Taste-of-cyprus food festival brings culture to K-W

Photo by Andreas Patsiaouros

Photo by Andreas Patsiaouros

On September 17 and 18 , The Greek-Cypriot Community Centre held their second Taste of Cyprus food festival on Lodge Street.

The community centre is just a street away from Wilfrid Laurier University’s campus in the midst of the large student population.

As someone who has a Greek-Cypriot background and has been to Cyprus, I know surprisingly little about the Greek community within the K-W Region. Basically, next to nothing.

I decided to venture over to the event and see where the Greek-Cypriot community fits into the multicultural aspect of the Waterloo Region, especially with such a close proximity to the university.

There was an abundance of Greek food, desert and music upon arrival and it wasn’t hard to see how reflective it was of Cyprus.

I dove right into the chicken souvla, salad, pita and baklava. It all tasted very familiar, like a home cooked meal.

For those who don’t know, Cyprus is said to be the mythic birth place of Aphrodite, the goddess of love. With the amount of love I had for that food, I wouldn’t be surprised if Aphrodite blessed it herself.

The food was great. But there’s more to an event like this than just tasty food. There’s a bigger picture here.

“Our community has been here at this location for the last twenty years and last year we started the Taste of Cyprus festival in order to give everybody in the region the opportunity to come and understand a little more about Cyprus and the culture,” said Leandros Papadopoulos, president of the Greek-Cypriot Community of the Waterloo Region.


Papadopoulos explained that with such proximity to both universities, it’s the community centre’s goal to share the culture with students.

“The overall importance of this event is to spend these two days to share with people in the Waterloo Region and the university students our food and help them understand a little more about Cyprus,” he said.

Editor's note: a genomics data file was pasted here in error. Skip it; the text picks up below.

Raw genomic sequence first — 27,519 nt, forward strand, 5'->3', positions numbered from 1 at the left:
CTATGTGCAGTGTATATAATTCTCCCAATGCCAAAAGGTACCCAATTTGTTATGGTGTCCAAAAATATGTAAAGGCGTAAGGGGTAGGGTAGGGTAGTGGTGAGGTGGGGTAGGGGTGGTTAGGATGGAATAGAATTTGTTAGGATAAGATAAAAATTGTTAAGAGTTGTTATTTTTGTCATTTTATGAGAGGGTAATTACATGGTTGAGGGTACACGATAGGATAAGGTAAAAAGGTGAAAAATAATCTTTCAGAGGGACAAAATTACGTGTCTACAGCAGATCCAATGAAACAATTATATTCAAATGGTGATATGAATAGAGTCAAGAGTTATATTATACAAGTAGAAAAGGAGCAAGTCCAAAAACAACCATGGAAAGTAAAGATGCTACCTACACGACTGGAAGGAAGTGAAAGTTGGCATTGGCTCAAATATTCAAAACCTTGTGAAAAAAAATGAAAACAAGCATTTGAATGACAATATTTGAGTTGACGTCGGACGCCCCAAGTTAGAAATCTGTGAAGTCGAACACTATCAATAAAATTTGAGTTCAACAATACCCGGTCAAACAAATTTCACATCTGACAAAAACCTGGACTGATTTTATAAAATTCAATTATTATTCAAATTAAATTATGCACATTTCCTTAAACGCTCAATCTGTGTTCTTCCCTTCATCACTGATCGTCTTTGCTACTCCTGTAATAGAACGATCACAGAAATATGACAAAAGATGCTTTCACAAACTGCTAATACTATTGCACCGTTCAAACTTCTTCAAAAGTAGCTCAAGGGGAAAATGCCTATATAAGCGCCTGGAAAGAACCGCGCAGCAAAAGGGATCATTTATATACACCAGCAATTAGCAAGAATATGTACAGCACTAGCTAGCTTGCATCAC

As the community centre rents parking space to the university, you may have even parked there yourself and not fully realized the Greek culture that lingers so close to university life.

In all honesty, I’ve parked next to it every day for school and barely acknowledge that it’s even there.

With with the busyness of school, it seems hard to take the time to look around a little, let alone actually stop and talk to those who own the neighboring Greek institutions, Shawarma shops, or whatever it may be.

There’s more to the food shops in Waterloo than just a place to grab a quick bite to eat. There’s a taste of culture there too.

The event, as welcoming and lively as it was, is still in it’s early stages and is pretty quaint.

Leandros said, “this event will grow a little more each year…and make it a successful event. It’s only our second year, so we have a long way to go.”

Like any cultural community, it isn’t going to just jump out at you, for the most-part. The Greek-Cypriots host their events with open arms and the rest is up to those within K-W to venture out and learn a thing or two about it.

I can say from first hand experience, what you see here is as close as it gets to going to the island itself. It’s not so much that it looks like anything special, but you can bet that the people, the experience and the damn good tasting food is something to venture into.

The interactions and experiences within the cultures around the university are how you learn about the the flavours of Greece, or any other country. Laurier isn’t just made up of one cultural background.

You could go to a Greek fast food joint and taste an imitation of the culture at hand or you could go down the street to a number of places, have a bite and some conversation and take in a little new perspective.

After all, that’s kind of the point of university, isn’t it?


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